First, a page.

educator, harpist and pianist from Arcachon,
France, who was born into a musical family—his father was a singer
and his mother played piano for the Queen of Spain—and who could play
piano at three years of age.
When he was five years old, he penned the first of many compositions
he would write throughout his lifetime, “Moustique”,
which was lost but later resurfaced as the polka in “Suite of Eight
His mother fell
down some stairs and died before he reached his sixth birthday. The Salzedos
relocated to Bordeaux
and hired Marthe Bideberripe
as a governess, housekeeper, and nurse. Carlos was very close to her and
remained in contact with her well after the fact, often enclosing checks
with his correspondence.
When he was
six years old, he enrolled in the St. Cecilia School of Music and the Salzedos relocated again, to Paris, where he studied at the
Conservatoire. His father, who
taught voice, encouraged him to expand his musical I.Q. by taking on
another instrument, the harp.
He studied with Marguerite Achard and
Alphonse Hasselmans and graduated from the
Conservatoire in 1901.
he performed second harp duties with the Concerts Lamoureux,
Folies-Bergere, and Olympia orchestras. After graduation, he was contracted
by the New Casino at Biarritz
as their first harpist, solo harpist, and solo pianist. He moved to The Big Apple and became
the Principal Harpist with at the Met in 1909, a post he would occupy for
In 1913, he,
along with flautist Georges Barrere and cellist
Paul Kefer, co-founded Trio de Lutece.
Around the same time, he was courting fellow pianist, and vocalist,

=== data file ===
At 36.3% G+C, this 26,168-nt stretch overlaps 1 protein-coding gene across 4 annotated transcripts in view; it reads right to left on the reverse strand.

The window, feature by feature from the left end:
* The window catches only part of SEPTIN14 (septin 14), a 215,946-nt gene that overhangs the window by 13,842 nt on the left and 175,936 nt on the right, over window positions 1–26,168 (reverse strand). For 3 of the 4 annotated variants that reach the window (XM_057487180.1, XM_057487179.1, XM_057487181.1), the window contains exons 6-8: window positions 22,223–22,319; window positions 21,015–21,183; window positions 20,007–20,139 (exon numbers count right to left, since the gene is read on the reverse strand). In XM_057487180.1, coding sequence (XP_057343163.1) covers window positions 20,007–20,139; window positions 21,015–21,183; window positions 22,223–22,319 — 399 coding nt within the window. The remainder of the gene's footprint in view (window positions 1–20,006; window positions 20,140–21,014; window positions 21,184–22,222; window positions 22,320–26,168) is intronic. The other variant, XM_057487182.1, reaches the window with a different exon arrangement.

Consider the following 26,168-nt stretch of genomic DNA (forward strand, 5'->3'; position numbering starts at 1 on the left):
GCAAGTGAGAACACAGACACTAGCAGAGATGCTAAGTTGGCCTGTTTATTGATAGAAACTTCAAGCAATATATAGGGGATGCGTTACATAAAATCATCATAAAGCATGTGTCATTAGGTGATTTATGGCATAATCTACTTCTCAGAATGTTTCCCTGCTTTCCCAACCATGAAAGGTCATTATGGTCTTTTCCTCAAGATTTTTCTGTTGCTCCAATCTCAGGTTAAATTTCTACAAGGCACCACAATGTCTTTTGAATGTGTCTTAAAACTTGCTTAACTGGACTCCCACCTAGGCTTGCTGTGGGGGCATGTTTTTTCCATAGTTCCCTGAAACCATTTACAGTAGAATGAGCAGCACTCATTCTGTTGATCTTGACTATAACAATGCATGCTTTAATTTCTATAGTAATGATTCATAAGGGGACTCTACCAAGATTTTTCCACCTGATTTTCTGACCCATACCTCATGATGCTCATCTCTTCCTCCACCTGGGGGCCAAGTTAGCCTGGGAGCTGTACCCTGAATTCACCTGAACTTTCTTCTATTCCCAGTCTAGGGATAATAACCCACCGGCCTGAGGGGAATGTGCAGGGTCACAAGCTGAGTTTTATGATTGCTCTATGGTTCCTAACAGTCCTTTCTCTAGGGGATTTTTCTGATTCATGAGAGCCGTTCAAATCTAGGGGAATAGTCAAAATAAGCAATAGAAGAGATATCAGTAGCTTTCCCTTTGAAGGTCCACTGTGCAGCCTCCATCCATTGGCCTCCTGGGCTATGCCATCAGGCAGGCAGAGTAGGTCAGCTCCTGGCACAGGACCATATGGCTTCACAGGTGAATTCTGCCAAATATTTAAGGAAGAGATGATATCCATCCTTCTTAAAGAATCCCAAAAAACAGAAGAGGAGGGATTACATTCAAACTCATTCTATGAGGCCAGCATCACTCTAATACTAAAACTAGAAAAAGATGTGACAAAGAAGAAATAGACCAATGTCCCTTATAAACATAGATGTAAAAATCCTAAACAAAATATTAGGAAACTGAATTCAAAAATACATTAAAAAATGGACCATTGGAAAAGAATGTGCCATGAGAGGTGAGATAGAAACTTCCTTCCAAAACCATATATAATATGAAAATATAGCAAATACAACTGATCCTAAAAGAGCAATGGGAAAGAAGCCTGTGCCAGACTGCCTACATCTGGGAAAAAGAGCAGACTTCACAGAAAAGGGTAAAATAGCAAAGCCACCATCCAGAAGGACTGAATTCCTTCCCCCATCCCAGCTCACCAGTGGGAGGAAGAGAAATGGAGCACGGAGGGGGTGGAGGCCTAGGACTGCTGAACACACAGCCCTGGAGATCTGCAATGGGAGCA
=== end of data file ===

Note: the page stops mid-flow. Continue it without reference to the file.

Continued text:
Viola Gramm, and they wed on 30th April 1914. They decided to put down stakes in Menthon-Saint-Bernard,
Carlos was conscripted into the army as a chef. He got sick, however, with a
combination of paralysis and pneumonia, and was discharged after spending
several months in the hospital.
Viola decided to move stateside in 1916, and it was a prolific time for
Carlos as a composer—he penned at least fifteen pieces between 1917
and 1921—and in 1924, he set up the harp department at Philadelphia’s
Curtis Institute of Music. They
were already going their separate ways, however, and in 1926,
Carlos wed one of his students, virtuosa Lucile
Lawrence. They wrote Method for Harp together and
headlined their own groups, the Lawrence Harp Quintette
and the Salzedo Harp Ensemble. In 1931, they established the Salzedo Harp Colony, which is located in Camden, Maine.
busy performing and teaching schedule, he still found time to write a
considerable amount of music throughout the next four decades,
including: “The Art of
Modulating”; “Breaking in the New Year for Piano”;
“Cadenza (and editing) for the Berezowsky
Concerto for Harp”; “Conditioning Exercises”;
“Diptych, Two Pieces for the Right Hand Alone”; “Elyze”; “Enigme
for Piano”; “Marya Freund for
Piano”; “Mimi Suite”; “Offrian
for Cello”; “Panorama Suite”; “Prelude for a
Drama”; “Scintillation”; “Second Harp parts for
Short Stories in Music”; “Short Stories in Music, harp”;
“Sketches for Harpist Beginners, two series”, “Suite of
Eight Dances”; “Tiny Tales for Harpist Beginners, two
series”; “Vieni, Vieni”;
“Volute and Rondel for Flute”; and,
He died before
having a chance to complete his second harp concerto, in Waterville, Maine,
on 17th August 1961.
It was later finished by Robert Russell Bennett in 1966, and
premiered by the American Chamber Orchestra and Jennifer Hoult in 1985.
His music is
still very much alive and plays an active role in the modern harp
repertoire. In 2007, Yolanda Kondonassis released Salzedo’s Harp: Music of Carlos Salzedo
on the Telarc label. The University of Texas
Harp Ensemble performed his “Tango
& Rumba” at their concert in the autumn of 2009. On 17th May 2010, Floraleda Sacchi performed
his “Tango for Harp” at the Auditorium della
Camera del Lavoro
in Milan, Italy.
of his work can be found on the following recordings: Harp
Recital by Marion Hoffman; Lullabies
and Carols for Christmas; The
Romantic Harp; Serenade—Best
of Romantic Piano Music; and, The
Anna Maria Mendieta
Concert Variations on “Adeste Fidelis” (Frederick
Oakley/John Francis Wade)
Arranger – Carlos Salzedo